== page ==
Giant dog breeds have a huge amount of appeal for many dog lovers, and even if you know a few huge dogs quite well, it can still sometimes come as a surprise each time you see them just how huge they really are in the flesh.
There aren’t a huge number of giant dog breeds around in total compared to their smaller cousins – 17 different giant breeds and types widely recognised in the UK, like the Great Dane and Saint Bernard – and also, the number of individual dogs of each giant breed tends to be much lower than that for most other breeds too.
This is because there are a huge number of potential limitations to owning a giant dog breed, which means that even many people who are hugely keen to own such a dog would simply be unable to do so. Their sheer size alone is of course one of the main limitations, and unless your house is itself large and spacious, and your garden large and well fenced too, giant breed ownership will be very much off the menu.
Additionally, giant dog breeds tend to be hugely expensive to keep, because everything they need costs more too, from the amount of food they eat to the accessories they require, to veterinary treatments ranging from flea and worming doses right through to surgical procedures.
All of this means that many prospective giant dog breed owners soon discount giant breeds as a viable choice very early on in their research – but if you’ve got this far and still think that giant dog ownership might be viable for you, there are still a few things you need to think about before making a purchase.
In this article we will share five often overlooked things that prospective giant dog breed owners need to know before making a purchase, to ensure that you make an informed decision. Read on to learn more.
Stopping a small or medium sized dog from scavenging food is usually as simple as keeping food on a counter out of reach – but if your dog stands as tall as you or even taller when on their hind legs, they’ll make short work of that discarded meal left on the worktop!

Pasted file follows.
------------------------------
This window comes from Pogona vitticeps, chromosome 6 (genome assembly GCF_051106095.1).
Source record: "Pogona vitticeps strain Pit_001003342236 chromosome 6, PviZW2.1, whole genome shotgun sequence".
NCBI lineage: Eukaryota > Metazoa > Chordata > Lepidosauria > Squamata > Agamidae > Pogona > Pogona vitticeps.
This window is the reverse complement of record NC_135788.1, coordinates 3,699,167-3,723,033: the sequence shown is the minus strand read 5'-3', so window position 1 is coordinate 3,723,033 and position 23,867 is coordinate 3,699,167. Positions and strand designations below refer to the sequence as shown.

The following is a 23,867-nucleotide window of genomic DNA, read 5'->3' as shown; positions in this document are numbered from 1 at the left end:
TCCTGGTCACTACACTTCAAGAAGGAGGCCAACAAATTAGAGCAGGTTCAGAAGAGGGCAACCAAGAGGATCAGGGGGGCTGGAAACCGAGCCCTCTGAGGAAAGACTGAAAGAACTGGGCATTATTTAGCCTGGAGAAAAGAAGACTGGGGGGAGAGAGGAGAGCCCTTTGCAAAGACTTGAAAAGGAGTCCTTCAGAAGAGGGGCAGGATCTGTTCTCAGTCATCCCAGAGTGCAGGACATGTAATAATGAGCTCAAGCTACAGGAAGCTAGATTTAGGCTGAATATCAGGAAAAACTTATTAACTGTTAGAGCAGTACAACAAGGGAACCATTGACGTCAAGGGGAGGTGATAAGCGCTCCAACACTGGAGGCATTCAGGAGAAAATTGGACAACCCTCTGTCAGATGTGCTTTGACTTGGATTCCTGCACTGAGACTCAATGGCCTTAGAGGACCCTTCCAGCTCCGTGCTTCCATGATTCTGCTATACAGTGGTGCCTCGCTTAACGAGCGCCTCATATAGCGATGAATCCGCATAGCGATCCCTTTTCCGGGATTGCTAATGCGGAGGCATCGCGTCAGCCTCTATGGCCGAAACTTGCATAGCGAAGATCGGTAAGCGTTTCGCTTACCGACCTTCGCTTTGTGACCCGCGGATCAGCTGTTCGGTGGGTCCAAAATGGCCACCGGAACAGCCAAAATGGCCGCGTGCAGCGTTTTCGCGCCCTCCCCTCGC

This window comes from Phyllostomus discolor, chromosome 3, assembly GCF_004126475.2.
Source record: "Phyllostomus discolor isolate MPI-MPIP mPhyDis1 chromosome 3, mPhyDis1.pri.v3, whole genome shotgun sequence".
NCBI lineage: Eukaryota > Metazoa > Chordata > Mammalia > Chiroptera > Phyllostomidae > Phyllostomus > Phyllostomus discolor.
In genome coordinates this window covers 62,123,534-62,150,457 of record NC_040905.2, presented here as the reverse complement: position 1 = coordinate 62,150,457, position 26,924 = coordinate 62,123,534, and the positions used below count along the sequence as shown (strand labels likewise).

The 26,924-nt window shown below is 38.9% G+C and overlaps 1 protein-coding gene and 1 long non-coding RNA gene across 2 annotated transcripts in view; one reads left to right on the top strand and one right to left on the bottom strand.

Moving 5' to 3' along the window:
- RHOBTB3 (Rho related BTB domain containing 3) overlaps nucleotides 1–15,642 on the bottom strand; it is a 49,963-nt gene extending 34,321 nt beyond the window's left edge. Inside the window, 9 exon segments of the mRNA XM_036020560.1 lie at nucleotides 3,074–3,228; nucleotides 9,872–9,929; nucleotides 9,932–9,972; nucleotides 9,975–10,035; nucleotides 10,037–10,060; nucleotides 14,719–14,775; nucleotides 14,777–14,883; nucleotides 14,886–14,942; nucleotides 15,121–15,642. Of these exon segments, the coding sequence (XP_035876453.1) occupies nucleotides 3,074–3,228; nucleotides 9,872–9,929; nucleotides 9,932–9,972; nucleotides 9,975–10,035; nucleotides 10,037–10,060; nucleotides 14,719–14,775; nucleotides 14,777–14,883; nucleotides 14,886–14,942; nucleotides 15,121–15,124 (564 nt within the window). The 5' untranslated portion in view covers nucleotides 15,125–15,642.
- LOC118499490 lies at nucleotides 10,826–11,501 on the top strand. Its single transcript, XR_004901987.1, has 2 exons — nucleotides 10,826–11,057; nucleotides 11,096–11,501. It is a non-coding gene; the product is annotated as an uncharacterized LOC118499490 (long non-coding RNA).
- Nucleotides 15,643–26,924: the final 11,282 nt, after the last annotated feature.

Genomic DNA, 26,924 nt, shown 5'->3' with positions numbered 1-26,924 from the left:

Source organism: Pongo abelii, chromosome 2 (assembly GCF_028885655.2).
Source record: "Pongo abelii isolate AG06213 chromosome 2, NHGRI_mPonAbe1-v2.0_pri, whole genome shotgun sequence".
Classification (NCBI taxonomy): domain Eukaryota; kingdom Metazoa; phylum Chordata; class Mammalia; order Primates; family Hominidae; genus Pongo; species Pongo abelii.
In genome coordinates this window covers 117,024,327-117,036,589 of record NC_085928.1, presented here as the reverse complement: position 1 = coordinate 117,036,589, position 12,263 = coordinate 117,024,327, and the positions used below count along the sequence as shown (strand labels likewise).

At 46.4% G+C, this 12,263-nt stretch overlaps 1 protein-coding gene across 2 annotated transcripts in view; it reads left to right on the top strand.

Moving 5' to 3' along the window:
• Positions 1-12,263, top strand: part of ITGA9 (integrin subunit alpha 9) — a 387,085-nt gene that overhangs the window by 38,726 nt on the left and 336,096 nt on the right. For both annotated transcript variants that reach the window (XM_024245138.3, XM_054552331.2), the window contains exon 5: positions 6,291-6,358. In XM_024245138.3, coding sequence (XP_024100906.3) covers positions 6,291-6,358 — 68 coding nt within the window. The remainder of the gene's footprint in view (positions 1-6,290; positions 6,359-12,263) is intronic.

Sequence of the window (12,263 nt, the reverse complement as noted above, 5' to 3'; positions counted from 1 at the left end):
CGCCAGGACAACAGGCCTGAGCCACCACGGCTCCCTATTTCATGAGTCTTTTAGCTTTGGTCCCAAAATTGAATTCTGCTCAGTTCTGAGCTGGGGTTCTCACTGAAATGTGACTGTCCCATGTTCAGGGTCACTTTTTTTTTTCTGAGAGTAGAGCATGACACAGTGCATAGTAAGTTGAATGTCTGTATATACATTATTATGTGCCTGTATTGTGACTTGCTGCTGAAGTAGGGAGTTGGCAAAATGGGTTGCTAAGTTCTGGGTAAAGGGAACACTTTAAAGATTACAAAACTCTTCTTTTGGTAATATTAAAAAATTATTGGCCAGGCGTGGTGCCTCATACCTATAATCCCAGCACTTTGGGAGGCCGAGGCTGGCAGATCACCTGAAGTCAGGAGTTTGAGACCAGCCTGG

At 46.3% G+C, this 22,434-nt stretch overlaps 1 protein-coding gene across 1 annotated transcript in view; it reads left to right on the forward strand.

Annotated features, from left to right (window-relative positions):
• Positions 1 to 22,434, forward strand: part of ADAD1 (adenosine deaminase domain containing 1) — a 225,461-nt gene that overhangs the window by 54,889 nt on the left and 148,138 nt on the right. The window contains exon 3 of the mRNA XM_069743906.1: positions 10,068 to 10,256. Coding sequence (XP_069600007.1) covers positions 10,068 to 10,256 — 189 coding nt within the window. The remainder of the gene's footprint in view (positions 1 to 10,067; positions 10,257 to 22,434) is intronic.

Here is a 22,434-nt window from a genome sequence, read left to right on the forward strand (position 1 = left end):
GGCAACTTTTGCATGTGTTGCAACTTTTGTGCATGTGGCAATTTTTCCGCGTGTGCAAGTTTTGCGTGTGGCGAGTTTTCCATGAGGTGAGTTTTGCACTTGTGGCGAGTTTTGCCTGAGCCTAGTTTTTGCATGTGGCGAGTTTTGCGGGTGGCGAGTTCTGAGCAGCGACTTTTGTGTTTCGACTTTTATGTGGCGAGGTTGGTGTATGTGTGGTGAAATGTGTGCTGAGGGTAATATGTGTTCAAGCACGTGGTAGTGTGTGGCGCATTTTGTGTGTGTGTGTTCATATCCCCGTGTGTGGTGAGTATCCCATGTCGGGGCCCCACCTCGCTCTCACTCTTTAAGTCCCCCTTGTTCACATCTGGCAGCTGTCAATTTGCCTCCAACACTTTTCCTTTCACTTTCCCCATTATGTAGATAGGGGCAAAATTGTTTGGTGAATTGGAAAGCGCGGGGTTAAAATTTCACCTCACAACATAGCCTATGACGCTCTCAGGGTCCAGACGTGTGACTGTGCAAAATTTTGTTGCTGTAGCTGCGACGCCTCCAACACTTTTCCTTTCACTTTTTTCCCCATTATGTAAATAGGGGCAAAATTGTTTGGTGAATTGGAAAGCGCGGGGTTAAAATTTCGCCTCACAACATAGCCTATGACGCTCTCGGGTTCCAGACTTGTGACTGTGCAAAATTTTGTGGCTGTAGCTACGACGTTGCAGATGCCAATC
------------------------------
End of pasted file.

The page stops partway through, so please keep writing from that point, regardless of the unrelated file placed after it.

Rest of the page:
The same is true for containing your dog in general – garden fences will need to be very high to contain your dog, even to the point that this might cause issues with the neighbours if your fence occludes the light to their garden or blocks their view.
Owning even a small dog that pulls on the lead can make walks fraught, stressful, and uncomfortable, but a giant breed that behaves in the same way won’t just annoy you and build up your arm muscles, but they will very likely be able to pull you clean off your feet if they lunge away.
Whatever potential behaviour issue you could imagine a dog of any type developing is going to be more of a problem in a giant breed than a smaller one – such as pulling on the lead, being pushy or dominant, or scavenging for food.
You won’t win a physical battle for strength with a giant dog, and this means that their training and management needs to be handled with great care from the get-go.
If you are not already an experienced dog owner and familiar with the breed you are considering getting, it might be wise to hire a professional dog trainer who can help you to ensure you start off on the right foot, and don’t end up with problems further down the line.
All dogs can potentially be quite clumsy, but when it comes to giant dogs, this often seems to be worse – although this may well be simply because their sheer size ensures that they can achieve the maximum mayhem with a minimum of effort!
If you call your dog back to you in the dog park and they’re barrelling towards you on a downhill slope picking up speed behind potentially 100kg plus of bulk, you’re going to need to be able to sidestep them swiftly or risk the need for an emergency visit to A&E – and this is only the beginning.
A giant dog’s height is often perfect to enable them to sweep a whole serving of crockery off a table with one swipe of their tail, and even if your home is large and spacious, a giant dog attempting to execute a turn or backpaddle can soon become quite destructive without meaning to be.
Giant dog breeds grow and develop more slowly than smaller dogs, and take longer to reach full maturity. This means that things like their spay and neuter operations usually need to be left until they’re a little older than the norm to carry out, and this in turn has implications for the dog’s management in the meantime when they start feeling the urge to procreate!
They also need the right balance of size and age-appropriate nutrition in order to enable healthy growth, so you should talk to your vet about this to ensure that you feed the most appropriate diet to meet your dog’s needs.
Finally, giant dogs weigh a huge amount, and this places more pressure on their bones and joints, which as mentioned, tend to be slow to develop and fully mature.
This means that giant breeds are often more prone to damage to their bones and joints and also, more prone to developing health issues like hip dysplasia.
The exercise provided for giant breeds needs to take all of this into account, providing them with ample opportunities to exercise appropriately but in such a way as to protect their developing joints and bones, and to protect them in older dogs as they become more fragile over time too.
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